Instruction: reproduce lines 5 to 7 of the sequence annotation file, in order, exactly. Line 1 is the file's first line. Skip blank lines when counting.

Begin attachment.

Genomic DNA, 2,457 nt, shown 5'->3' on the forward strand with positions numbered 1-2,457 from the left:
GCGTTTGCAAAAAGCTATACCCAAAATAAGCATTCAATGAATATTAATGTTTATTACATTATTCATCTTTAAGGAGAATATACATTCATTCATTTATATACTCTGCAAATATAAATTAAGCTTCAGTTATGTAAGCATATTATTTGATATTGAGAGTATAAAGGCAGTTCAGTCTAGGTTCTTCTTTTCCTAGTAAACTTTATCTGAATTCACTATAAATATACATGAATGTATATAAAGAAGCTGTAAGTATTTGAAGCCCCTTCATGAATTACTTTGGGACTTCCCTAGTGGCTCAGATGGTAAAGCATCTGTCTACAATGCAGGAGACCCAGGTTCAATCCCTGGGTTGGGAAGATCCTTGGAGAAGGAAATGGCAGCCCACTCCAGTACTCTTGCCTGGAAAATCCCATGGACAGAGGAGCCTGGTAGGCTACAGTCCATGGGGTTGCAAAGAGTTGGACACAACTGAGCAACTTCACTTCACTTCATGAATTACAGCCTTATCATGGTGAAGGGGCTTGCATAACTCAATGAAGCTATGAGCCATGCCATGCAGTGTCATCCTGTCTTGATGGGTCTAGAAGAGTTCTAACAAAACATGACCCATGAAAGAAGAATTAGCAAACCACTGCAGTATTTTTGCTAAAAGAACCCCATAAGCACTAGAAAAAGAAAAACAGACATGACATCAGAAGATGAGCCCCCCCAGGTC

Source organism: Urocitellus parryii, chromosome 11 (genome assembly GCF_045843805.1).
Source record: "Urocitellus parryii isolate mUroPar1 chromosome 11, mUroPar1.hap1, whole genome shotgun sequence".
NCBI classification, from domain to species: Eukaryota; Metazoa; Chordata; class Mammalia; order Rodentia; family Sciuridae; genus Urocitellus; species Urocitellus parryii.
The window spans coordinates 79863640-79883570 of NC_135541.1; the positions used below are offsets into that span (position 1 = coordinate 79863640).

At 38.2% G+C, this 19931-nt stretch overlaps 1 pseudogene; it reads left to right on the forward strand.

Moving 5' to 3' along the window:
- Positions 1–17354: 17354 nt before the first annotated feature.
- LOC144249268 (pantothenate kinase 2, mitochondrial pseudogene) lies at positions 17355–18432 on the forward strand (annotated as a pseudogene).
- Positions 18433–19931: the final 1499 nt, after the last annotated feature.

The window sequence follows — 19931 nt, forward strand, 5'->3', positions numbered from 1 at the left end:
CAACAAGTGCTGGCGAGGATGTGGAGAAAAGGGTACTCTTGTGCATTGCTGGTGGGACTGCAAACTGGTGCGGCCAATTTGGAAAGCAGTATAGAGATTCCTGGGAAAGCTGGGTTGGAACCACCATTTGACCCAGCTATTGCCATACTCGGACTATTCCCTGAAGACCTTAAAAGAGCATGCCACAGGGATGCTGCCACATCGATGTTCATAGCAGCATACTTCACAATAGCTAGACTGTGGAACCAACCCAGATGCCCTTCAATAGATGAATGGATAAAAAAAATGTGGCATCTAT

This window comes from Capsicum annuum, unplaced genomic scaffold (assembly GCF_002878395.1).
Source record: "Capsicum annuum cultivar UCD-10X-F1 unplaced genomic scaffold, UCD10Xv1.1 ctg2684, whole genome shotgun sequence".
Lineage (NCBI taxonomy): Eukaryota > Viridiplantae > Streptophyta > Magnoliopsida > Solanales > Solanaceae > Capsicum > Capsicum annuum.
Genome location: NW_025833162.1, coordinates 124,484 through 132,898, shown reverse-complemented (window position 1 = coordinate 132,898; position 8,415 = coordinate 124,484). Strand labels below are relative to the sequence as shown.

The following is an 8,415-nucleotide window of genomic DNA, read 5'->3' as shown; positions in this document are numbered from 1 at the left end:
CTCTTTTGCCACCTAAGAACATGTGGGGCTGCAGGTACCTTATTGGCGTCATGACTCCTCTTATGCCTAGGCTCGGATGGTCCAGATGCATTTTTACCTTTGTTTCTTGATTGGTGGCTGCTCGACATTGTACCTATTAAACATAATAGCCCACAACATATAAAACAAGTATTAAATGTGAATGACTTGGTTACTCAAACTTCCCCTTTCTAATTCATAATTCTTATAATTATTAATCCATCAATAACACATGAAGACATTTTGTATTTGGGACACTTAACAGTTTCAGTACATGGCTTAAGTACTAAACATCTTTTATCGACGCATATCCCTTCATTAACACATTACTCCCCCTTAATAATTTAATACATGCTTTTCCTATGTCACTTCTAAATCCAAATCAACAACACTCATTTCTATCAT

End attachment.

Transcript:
NCBI classification, from domain to species: Eukaryota; Metazoa; Chordata; class Mammalia; order Rodentia; family Sciuridae; genus Urocitellus; species Urocitellus parryii.
The window spans coordinates 79863640-79883570 of NC_135541.1; the positions used below are offsets into that span (position 1 = coordinate 79863640).

At 38.2% G+C, this 19931-nt stretch overlaps 1 pseudogene; it reads left to right on the forward strand.